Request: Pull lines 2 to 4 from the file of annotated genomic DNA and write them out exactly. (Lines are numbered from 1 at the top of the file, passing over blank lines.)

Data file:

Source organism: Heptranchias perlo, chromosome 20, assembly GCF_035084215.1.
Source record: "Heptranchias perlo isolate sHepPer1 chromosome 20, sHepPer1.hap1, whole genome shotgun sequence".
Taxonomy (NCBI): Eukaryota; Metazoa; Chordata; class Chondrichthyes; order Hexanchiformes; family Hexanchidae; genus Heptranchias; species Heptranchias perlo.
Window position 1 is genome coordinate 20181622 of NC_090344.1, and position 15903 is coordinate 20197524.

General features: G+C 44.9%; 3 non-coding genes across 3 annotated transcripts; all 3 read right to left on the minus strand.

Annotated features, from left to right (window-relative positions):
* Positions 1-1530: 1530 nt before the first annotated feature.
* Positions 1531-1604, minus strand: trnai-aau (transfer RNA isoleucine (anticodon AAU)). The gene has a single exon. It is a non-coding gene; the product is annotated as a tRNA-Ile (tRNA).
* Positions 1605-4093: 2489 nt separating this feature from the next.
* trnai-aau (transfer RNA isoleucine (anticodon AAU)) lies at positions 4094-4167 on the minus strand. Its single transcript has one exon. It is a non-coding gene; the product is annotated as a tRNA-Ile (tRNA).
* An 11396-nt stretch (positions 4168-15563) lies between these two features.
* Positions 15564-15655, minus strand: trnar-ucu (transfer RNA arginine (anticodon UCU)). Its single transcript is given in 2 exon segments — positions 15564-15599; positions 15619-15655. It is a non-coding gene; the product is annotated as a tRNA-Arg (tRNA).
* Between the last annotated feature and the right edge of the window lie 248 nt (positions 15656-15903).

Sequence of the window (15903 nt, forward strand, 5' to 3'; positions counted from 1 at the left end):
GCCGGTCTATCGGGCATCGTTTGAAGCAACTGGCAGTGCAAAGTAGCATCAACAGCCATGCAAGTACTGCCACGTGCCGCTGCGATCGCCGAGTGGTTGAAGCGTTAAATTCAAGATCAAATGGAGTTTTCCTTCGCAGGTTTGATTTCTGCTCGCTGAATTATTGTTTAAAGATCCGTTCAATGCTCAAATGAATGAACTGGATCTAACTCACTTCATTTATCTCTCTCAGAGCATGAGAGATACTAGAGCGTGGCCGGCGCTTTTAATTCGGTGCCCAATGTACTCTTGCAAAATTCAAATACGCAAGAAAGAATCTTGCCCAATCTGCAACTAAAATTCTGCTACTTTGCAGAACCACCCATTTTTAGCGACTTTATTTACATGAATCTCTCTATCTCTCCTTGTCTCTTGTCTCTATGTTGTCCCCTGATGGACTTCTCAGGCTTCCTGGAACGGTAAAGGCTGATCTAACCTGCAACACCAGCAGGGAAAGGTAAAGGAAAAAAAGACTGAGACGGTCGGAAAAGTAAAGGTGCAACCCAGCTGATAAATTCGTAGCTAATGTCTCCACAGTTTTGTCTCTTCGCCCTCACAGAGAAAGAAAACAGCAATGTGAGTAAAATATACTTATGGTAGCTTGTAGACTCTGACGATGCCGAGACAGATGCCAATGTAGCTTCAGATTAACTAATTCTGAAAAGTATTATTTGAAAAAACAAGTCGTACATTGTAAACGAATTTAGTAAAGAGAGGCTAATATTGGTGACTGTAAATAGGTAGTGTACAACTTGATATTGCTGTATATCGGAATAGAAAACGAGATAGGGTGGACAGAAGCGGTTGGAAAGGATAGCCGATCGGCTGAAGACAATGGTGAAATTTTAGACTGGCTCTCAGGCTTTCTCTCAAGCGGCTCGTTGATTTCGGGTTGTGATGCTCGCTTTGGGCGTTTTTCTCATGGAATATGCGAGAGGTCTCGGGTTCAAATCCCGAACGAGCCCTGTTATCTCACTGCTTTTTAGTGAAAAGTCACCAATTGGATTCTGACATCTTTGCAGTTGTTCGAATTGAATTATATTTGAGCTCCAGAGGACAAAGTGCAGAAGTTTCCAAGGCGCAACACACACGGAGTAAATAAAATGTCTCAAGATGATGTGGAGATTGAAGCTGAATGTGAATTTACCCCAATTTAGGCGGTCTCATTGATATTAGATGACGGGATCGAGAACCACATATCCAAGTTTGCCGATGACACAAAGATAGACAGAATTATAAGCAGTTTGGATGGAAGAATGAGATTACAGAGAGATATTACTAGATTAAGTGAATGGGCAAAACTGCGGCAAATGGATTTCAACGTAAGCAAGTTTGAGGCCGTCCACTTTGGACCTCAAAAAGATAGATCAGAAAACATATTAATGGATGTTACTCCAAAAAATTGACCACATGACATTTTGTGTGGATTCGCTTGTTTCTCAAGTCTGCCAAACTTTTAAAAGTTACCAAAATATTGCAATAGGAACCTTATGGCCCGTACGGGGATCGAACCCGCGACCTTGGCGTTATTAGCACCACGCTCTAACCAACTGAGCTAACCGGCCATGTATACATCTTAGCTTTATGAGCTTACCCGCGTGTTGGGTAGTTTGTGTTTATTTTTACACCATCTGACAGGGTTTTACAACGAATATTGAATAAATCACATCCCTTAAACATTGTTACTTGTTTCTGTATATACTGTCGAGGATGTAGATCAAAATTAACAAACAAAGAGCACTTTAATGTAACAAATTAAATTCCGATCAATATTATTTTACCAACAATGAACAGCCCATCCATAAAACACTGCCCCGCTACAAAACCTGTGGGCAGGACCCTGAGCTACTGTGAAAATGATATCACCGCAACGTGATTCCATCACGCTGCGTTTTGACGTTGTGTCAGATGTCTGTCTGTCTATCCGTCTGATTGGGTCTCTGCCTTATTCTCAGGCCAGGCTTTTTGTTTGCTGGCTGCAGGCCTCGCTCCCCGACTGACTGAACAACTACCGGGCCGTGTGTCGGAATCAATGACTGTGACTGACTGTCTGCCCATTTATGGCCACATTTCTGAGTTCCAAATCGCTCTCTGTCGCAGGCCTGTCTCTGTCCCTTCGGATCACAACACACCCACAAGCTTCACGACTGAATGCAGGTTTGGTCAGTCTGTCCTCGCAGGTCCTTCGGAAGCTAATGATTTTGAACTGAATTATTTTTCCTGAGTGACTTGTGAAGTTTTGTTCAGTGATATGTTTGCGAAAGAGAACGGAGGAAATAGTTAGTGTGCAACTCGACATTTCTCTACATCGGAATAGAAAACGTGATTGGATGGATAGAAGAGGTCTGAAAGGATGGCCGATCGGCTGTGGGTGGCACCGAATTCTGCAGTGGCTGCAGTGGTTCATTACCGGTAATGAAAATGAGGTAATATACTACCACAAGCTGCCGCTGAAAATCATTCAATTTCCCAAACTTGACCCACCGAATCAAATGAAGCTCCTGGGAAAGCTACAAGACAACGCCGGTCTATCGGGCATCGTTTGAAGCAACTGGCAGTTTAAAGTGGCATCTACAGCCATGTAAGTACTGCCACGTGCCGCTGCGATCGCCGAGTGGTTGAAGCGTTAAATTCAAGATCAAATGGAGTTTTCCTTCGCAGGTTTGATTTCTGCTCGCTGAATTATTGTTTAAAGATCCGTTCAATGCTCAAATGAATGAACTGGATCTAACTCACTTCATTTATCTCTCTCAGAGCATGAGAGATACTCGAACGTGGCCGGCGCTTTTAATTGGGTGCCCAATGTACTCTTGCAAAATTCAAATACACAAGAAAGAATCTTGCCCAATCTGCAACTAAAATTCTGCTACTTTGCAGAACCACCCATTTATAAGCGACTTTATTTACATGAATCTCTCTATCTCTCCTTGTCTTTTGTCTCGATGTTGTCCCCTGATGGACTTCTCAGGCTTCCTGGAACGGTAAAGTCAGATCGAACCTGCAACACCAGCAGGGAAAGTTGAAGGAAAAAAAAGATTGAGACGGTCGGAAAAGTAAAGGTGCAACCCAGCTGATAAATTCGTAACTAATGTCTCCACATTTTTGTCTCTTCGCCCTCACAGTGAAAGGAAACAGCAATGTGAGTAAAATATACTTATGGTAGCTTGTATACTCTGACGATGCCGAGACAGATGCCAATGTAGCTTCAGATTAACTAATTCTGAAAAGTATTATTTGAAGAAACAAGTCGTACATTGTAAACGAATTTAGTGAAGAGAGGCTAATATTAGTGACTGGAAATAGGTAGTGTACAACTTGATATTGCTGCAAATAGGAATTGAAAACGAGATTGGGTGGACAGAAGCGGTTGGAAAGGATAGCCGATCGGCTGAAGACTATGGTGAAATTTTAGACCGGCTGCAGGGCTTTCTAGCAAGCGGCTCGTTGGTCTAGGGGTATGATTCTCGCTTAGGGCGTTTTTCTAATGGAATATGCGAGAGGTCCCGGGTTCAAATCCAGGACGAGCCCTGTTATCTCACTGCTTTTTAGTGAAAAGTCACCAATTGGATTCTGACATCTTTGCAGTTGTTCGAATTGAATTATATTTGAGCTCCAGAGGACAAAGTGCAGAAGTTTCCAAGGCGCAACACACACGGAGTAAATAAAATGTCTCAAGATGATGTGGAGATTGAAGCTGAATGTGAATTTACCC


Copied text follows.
Source record: "Heptranchias perlo isolate sHepPer1 chromosome 20, sHepPer1.hap1, whole genome shotgun sequence".
Taxonomy (NCBI): Eukaryota; Metazoa; Chordata; class Chondrichthyes; order Hexanchiformes; family Hexanchidae; genus Heptranchias; species Heptranchias perlo.
Window position 1 is genome coordinate 20181622 of NC_090344.1, and position 15903 is coordinate 20197524.